The market offers bargain opportunities every day. You won't always know what the opportunity will be, but finding one can supercharge your portfolio.

Master investor Peter Lynch said that one advantage of running Fidelity Magellan (FMAGX) was its charter. It was a capital appreciation fund, giving Lynch the flexibility to buy in any investment situation. Big or small, constant or cyclical growth, asset plays or turnarounds -- you name it, Lynch bought it.

While we should follow his example and look for the best opportunities in any form -- growth stories, turnarounds, misunderstood stocks-- one type of investment can be particularly rewarding.

Limited-time-only sales
The best companies grow steadily year after year, right? Wrong. Great companies have plenty of miscues along the way, but the truly great companies recover.

If the initial step on the road to great returns is to invest in great companies, we must first know what it takes to be great. Read Built to Last or Good to Great by Jim Collins. Read Common Stocks, Uncommon Profits by super-investor Philip Fisher. Another master, Warren Buffett, offers his thoughts in his annual chairman's letters. Read those, too. Trust me -- you'll learn what makes a company great.

We'd all be rich if investors simply had to identify great companies. The second key, as Buffett advocates, is to buy them when they're on sale. And when do they go on sale? When there are problems.

At Inside Value, we know it's difficult to purchase companies surrounded by negativity. But the market offers the opportunity for big rewards -- if those problems are only temporary. Here are some recent examples of great companies selling at discount prices for a limited time:

Company

Low Date

Low Price

Return Off Low

Johnson & Johnson

July 2002

$41.40

48%

Nike (NYSE:NKE)

Feb. 2000

$13.20

323%

Sears Holdings (NASDAQ:SHLD)

May 2003

$12.00

356%

Data from Yahoo! Finance and Capital IQ, a division of Standard & Poor's.

35% off
Johnson & Johnson's products have probably touched all our lives at some point. Not just a Band-Aid maker, the company develops drugs and products that play a huge role in helping people get -- and stay -- well.

But July 2002 was not a good month for Johnson & Johnson. The Food and Drug Administration and the Department of Justice launched a criminal investigation into the quality of its anti-anemia drug Eprex after the drug was linked to serious illnesses in Europe and Canada.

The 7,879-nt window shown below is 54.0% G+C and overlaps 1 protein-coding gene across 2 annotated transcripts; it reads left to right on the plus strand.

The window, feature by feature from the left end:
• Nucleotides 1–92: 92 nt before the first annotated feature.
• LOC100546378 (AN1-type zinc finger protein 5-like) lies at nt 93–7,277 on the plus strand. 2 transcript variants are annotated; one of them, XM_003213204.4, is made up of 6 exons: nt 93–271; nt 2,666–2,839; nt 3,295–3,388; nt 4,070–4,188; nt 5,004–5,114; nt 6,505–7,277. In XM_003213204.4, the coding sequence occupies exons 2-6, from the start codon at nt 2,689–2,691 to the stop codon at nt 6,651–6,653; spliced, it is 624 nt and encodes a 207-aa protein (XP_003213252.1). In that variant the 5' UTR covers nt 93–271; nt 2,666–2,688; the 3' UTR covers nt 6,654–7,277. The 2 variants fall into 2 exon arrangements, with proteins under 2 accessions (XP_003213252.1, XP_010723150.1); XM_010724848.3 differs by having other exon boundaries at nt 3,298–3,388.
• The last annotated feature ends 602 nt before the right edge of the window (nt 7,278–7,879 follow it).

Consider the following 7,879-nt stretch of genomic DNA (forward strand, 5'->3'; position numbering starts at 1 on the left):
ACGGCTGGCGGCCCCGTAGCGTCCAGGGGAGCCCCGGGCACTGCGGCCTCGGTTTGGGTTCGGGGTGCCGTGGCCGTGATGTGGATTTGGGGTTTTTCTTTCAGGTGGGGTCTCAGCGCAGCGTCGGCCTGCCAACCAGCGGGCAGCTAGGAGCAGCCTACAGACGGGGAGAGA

That typically doesn't help your share price. However, if you were able to diagnose this as a great company that could recover from the trauma, you could have earned a 48% return. Recently, the press has cited elevated risks in using drug-coated stents (Boston Scientific (NYSE:BSX) is also approved to sell the product). That's caused some uncertainty -- and you have to wonder if current share prices are a bargain today.

50% off
Nike was a poster child for trouble in February 2000. Growth was slowing, the brand was searching for direction, and the world was questioning the company's labor practices in the Far East. No one wanted Nike at $13 per share.

But Nike just does it. It battled through PR problems, expanded product lines, and signed Tiger Woods, LeBron James, and a host of great young athletes to replace Michael Jordan. If you had seen Nike's underlying greatness in 2000, you'd be a richer person today.

99% off
Eddie Lampert took control of Kmart during bankruptcy proceedings, when conventional wisdom said the retailer was finished. But Lampert saw a set of stores and a distribution system still intact and picked up the whole operation for next to nothing.

Lampert then began reallocating capital by selling stores and remodeling others. And to be better prepared to take on Target (NYSE:TGT), Kohl's (NYSE:KSS), and other retailers, Lampert used Kmart's stock as leverage to buy Sears and its wealth of brand-name merchandise. While the turnaround is far from over, Lampert is working to completely resurrect Sears Holdings into a cash-generating monster, garnering impressive returns along the way.

Today's sales
Within the market, there are plenty of underappreciated, unloved, and misunderstood businesses. Add the right catalyst, and you've got opportunity.

Even with the difficulties Legg Mason (NYSE:LM) has faced over the past six months, Motley Fool Inside Value likes the franchise.

Legg Mason, despite capital support agreements it has entered into to support its money market funds, is a collection of wonderful asset managers. Sure, there have been outflows of capital, and investors are fickle, especially during difficult times like these.

So will the bad times last forever? Murray Stahl of Horizon Asset Management and Marty Whitman of Third Avenue Value don't think so. As Legg Mason's stock price has been falling, they've been buying -- in large chunks. Apparently, Inside Value lead analyst Philip Durell isn't the only one who thinks the stock offers a great opportunity.

On sale tomorrow ...
What will be tomorrow's big bargain? That's what Durell and his Inside Value team dedicate themselves to finding. If you'd like to take a look at the stocks they’re recommending today, click here to join our community free for 30 days. There is no obligation to subscribe.

This article was originally published on June 24, 2005. It has been updated.

Million Dollar Portfolio Associate Advisor David Meier does not own shares in any of the companies mentioned. The Motley Fool owns shares of Legg Mason. Johnson & Johnson is an Income Investor recommendation. Legg Mason and Sears Holdings are Inside Value picks. The Motley Fool has a disclosure policy.